Gum Disease and the Connection to Heart Disease and Strokes

In 2016, Drs. Bradley Bale and Amy Doneen published an article proving that certain periodontal bacteria are a contributing cause to cardiovascular disease. This landmark study was published in the Postgraduate Medical Journal (PMJ) and is the first to identify a causal link of this kind.  Their study states that bacteria responsible for Periodontal Disease (gum diseases) can contribute to cardiovascular disease – the leading killer of Americans. Their research includes a scientific statement from the American Heart Association that provides level A evidence between Periodontal Disease and Heart disease.

Biological Basis for the Link

It is well documented in the literature that gram-negative anaerobic bacteria are the causative agents responsible for Periodontal Disease.  The bacterial pathogens identified are Aggregatibacter actinomycetemcomitans (Aa), Porphyromonas gingivalis (Pg), Tannerella forsythia (Tf), Treponema denticola (Td) or Fusobacterium nucleatum (Fn). These bacteria can initiate a series of inflammatory and immunologic host changes that ultimately lead to destructive effects, such as bone and tooth loss.1,2  

Prior to the destructive effects, bleeding of the gums is typically seen.  Bleeding gums are not normal. Bleeding is a sign of inflammation and a warning flag. Would you leave a bleeding wound on your arm day after day? Would you consider a little blood in your urine normal? No. When the gums bleed, the bacteria in the mouth are able to enter our blood stream and travel to other parts of our body. There are published studies on people who have died of a heart attack and found have similar gram negative oral bacteria in the clot that caused the heart attack. How do you think it got there?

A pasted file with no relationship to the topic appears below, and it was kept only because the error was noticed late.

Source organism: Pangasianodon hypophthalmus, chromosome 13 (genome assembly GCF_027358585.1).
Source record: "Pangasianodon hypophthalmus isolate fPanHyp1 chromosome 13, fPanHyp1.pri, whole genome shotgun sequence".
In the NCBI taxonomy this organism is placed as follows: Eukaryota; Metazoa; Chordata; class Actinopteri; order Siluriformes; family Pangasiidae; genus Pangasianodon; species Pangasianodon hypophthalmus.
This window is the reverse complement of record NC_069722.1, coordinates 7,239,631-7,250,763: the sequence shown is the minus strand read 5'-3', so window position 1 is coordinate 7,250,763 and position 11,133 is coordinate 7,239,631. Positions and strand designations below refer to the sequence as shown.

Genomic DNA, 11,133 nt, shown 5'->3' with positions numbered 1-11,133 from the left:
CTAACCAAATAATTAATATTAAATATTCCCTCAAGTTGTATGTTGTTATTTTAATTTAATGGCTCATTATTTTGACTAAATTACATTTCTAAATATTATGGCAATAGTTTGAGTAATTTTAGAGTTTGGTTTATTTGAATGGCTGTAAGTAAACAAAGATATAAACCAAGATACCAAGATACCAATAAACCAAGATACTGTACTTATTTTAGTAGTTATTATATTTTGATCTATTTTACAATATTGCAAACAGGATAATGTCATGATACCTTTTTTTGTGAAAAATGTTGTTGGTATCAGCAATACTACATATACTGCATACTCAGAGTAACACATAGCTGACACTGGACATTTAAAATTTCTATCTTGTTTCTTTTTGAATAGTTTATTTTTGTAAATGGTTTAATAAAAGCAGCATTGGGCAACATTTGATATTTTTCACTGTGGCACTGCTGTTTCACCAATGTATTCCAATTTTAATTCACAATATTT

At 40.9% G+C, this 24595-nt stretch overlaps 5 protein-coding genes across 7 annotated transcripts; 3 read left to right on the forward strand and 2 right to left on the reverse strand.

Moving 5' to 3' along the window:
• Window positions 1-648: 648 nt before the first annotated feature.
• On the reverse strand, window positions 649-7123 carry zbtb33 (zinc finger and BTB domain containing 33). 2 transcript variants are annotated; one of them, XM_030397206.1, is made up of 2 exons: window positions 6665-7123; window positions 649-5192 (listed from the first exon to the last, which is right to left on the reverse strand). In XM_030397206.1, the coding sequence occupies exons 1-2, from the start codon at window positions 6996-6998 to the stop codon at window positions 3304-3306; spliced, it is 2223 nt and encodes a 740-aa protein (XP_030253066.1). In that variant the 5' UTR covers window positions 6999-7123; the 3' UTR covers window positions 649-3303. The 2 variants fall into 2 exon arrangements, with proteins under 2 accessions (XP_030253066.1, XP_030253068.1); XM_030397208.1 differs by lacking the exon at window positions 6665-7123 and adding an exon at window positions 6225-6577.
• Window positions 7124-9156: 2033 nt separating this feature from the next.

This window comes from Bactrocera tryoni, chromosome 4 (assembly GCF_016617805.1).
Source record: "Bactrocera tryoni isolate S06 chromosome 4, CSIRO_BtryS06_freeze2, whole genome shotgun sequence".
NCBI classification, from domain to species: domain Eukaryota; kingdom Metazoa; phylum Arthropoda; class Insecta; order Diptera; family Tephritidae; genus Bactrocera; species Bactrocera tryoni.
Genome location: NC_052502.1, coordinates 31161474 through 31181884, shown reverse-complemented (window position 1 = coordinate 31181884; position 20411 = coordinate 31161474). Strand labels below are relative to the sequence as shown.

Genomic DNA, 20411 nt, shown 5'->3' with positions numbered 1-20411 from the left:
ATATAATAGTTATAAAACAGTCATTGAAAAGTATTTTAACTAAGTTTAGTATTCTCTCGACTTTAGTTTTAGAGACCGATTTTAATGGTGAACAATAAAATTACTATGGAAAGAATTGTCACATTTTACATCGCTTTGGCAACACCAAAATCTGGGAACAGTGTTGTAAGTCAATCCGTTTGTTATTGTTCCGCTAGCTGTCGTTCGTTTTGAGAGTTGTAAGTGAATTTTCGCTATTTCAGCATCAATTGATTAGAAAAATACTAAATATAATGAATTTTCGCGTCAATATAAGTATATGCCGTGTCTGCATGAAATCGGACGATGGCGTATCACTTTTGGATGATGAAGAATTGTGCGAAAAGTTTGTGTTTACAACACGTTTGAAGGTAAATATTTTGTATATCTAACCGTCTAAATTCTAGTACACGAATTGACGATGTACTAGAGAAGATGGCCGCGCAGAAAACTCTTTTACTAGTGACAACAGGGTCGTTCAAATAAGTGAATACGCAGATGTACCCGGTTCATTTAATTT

Think about this: your skin is your barrier that protects you from all of the harmful things in the outside world. The gum tissues in our mouths act in the same manner. That barrier needs to have a tight seal in order to do its job.

What Do We Know

Periodontal bacteria can enter the bloodstream and travel to major organs (Figure 1), where it can begin new infections. The research suggests that this process may:3

  1. Contribute to the development of heart disease, the nation’s leading cause of death
  2. Increase the risk of stroke
  3. Increase a woman’s risk of having a preterm low birth-weight baby
  4. Pose a serious threat to people whose health is already compromised by diabetes, respiratory diseases, or osteoporosis

The significant findings that Periodontal Disease is a serious risk factor for many systemic diseases reflect a paradigm shift in the management of their patients. The traditional role of a dentist was from a “repair of damage” mode. Now the emphasis will be on “proactive” to prevent the disease from occurring. Dentists will be the first line of defense to provide an in depth evaluation of your periodontal status and share this information with physicians to provide a risk reduction treatment protocol that could potentially save your life.

Based upon the current research, it is clear than gum disease increases your risk of a heart  attack and stroke compared to people with good oral health. Contact your local periodontal partner at  Dr. Tassos Sfondouris  301-652-2300 for a complimentary consultation to evaluate the health status of your gums.

Figure 1: Periodontal Disease and Links to Other Systemic Conditions


1.Kunzel C, Lalla E, Albert D, et al. On the primary care frontlines: The role of the general practitioner in smoking-cessation activities and diabetes management. JADA. 2005;136:1144-53.

2. U.S. Department of Health and Human Services. Oral Health in America: A Report of the Surgeon General. Rockville, MD: 2000.

3. Scannapieco FA, Papandonatos GD, Dunford RG. Associations between oral conditions and respiratory disease in a national sample survey population. Ann. Periodontol. 1998;3: 251-6.